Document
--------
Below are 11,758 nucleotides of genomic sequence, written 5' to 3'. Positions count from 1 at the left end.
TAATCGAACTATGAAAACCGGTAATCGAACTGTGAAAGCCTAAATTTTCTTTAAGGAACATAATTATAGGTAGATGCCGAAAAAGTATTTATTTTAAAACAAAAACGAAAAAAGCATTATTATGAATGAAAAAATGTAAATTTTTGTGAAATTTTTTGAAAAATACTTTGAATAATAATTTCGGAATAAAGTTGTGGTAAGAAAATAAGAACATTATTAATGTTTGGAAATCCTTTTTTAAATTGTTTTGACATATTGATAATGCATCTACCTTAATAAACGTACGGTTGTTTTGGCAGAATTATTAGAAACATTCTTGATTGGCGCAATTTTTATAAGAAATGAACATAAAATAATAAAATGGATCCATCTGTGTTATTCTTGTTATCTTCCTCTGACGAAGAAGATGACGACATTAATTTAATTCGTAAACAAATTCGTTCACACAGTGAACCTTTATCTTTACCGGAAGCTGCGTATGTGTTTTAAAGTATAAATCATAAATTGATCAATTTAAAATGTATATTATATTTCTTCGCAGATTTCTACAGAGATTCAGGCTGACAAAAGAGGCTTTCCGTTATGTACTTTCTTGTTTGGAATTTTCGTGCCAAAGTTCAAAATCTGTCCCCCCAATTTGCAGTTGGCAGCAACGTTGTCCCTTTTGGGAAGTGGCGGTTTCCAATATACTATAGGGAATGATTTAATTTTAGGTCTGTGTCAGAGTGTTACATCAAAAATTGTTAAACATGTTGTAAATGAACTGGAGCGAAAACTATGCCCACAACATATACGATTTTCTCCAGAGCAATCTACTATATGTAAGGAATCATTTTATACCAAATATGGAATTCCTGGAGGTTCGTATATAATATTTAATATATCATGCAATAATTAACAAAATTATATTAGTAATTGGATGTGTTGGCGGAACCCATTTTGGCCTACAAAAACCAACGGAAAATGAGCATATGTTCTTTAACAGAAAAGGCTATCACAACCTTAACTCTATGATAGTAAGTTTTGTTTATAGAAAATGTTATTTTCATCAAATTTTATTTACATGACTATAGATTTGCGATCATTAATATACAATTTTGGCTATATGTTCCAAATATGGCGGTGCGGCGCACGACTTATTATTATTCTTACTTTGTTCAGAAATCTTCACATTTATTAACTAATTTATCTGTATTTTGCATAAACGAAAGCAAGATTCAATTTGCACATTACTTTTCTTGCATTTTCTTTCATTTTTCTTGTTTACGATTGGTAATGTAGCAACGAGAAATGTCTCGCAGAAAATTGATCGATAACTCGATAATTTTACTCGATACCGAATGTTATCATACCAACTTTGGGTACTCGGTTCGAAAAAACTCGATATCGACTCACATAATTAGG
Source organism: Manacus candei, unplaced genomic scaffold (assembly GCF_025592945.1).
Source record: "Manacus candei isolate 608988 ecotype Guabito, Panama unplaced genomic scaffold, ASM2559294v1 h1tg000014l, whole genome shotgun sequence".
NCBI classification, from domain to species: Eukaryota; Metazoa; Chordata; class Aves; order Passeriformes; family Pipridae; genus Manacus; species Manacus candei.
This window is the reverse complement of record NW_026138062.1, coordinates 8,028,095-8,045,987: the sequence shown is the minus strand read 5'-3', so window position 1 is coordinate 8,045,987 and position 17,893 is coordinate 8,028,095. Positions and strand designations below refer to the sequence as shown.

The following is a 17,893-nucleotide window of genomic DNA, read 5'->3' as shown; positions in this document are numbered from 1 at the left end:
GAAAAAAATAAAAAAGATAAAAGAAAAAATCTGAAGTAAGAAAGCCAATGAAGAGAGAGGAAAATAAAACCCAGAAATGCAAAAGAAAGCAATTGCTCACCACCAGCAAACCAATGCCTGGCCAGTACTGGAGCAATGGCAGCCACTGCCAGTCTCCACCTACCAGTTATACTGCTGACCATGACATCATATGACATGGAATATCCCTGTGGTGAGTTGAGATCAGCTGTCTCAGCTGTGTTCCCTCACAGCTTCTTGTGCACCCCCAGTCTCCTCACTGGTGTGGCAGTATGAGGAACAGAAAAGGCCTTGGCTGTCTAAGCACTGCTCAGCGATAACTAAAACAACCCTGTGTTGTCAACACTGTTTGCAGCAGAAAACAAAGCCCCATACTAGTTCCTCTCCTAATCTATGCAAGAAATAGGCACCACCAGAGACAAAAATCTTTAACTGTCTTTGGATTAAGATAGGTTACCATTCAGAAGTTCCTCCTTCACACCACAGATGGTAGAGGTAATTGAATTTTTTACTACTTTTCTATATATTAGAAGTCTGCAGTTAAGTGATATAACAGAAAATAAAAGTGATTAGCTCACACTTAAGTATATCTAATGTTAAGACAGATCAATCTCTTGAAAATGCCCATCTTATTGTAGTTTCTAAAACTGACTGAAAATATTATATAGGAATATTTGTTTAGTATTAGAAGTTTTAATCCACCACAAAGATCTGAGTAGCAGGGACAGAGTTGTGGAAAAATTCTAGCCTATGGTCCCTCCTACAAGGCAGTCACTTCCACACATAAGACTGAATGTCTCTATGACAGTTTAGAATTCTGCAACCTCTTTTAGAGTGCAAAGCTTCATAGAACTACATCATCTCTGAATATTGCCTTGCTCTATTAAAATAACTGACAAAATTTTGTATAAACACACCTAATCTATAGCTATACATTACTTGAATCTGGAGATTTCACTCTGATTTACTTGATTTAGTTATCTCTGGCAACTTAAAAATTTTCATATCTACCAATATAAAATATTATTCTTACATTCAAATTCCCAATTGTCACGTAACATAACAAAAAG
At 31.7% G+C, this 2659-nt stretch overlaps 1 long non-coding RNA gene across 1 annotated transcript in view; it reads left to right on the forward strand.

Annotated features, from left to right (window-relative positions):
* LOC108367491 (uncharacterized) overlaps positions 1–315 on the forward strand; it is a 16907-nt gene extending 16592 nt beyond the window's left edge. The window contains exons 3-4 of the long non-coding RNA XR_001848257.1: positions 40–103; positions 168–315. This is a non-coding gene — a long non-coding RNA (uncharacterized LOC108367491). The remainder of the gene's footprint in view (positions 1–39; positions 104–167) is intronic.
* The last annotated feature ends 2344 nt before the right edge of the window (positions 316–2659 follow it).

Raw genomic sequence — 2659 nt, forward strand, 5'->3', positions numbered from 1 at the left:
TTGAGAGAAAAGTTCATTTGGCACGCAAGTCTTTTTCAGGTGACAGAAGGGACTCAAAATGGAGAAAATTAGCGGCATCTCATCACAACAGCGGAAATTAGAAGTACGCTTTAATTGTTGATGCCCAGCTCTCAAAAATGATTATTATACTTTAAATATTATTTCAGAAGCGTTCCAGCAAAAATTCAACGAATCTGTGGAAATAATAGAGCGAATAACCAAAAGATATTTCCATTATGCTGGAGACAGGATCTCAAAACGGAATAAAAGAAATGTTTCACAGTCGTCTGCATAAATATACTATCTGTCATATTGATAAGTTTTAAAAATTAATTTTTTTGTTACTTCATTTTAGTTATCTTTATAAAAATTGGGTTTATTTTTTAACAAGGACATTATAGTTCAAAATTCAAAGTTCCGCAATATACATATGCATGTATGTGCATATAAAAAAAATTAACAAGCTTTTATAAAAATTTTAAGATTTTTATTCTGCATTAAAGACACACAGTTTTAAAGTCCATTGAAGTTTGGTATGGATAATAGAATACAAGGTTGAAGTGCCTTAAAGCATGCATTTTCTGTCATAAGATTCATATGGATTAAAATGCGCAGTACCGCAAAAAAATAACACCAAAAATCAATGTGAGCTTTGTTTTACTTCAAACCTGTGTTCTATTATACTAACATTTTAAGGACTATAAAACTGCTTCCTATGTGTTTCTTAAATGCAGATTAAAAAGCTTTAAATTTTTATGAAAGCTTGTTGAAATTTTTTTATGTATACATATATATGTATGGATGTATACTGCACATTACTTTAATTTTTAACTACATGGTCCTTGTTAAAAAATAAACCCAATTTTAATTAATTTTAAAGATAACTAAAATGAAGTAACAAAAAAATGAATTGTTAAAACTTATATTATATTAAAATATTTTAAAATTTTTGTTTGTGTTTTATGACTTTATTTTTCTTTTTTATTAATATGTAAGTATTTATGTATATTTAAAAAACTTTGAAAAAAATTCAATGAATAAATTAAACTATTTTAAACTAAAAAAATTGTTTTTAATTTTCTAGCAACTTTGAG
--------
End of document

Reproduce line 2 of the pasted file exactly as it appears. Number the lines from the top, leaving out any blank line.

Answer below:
TAATCGAACTATGAAAACCGGTAATCGAACTGTGAAAGCCTAAATTTTCTTTAAGGAACATAATTATAGGTAGATGCCGAAAAAGTATTTATTTTAAAACAAAAACGAAAAAAGCATTATTATGAATGAAAAAATGTAAATTTTTGTGAAATTTTTTGAAAAATACTTTGAATAATAATTTCGGAATAAAGTTGTGGTAAGAAAATAAGAACATTATTAATGTTTGGAAATCCTTTTTTAAATTGTTTTGACATATTGATAATGCATCTACCTTAATAAACGTACGGTTGTTTTGGCAGAATTATTAGAAACATTCTTGATTGGCGCAATTTTTATAAGAAATGAACATAAAATAATAAAATGGATCCATCTGTGTTATTCTTGTTATCTTCCTCTGACGAAGAAGATGACGACATTAATTTAATTCGTAAACAAATTCGTTCACACAGTGAACCTTTATCTTTACCGGAAGCTGCGTATGTGTTTTAAAGTATAAATCATAAATTGATCAATTTAAAATGTATATTATATTTCTTCGCAGATTTCTACAGAGATTCAGGCTGACAAAAGAGGCTTTCCGTTATGTACTTTCTTGTTTGGAATTTTCGTGCCAAAGTTCAAAATCTGTCCCCCCAATTTGCAGTTGGCAGCAACGTTGTCCCTTTTGGGAAGTGGCGGTTTCCAATATACTATAGGGAATGATTTAATTTTAGGTCTGTGTCAGAGTGTTACATCAAAAATTGTTAAACATGTTGTAAATGAACTGGAGCGAAAACTATGCCCACAACATATACGATTTTCTCCAGAGCAATCTACTATATGTAAGGAATCATTTTATACCAAATATGGAATTCCTGGAGGTTCGTATATAATATTTAATATATCATGCAATAATTAACAAAATTATATTAGTAATTGGATGTGTTGGCGGAACCCATTTTGGCCTACAAAAACCAACGGAAAATGAGCATATGTTCTTTAACAGAAAAGGCTATCACAACCTTAACTCTATGATAGTAAGTTTTGTTTATAGAAAATGTTATTTTCATCAAATTTTATTTACATGACTATAGATTTGCGATCATTAATATACAATTTTGGCTATATGTTCCAAATATGGCGGTGCGGCGCACGACTTATTATTATTCTTACTTTGTTCAGAAATCTTCACATTTATTAACTAATTTATCTGTATTTTGCATAAACGAAAGCAAGATTCAATTTGCACATTACTTTTCTTGCATTTTCTTTCATTTTTCTTGTTTACGATTGGTAATGTAGCAACGAGAAATGTCTCGCAGAAAATTGATCGATAACTCGATAATTTTACTCGATACCGAATGTTATCATACCAACTTTGGGTACTCGGTTCGAAAAAACTCGATATCGACTCACATAATTAGG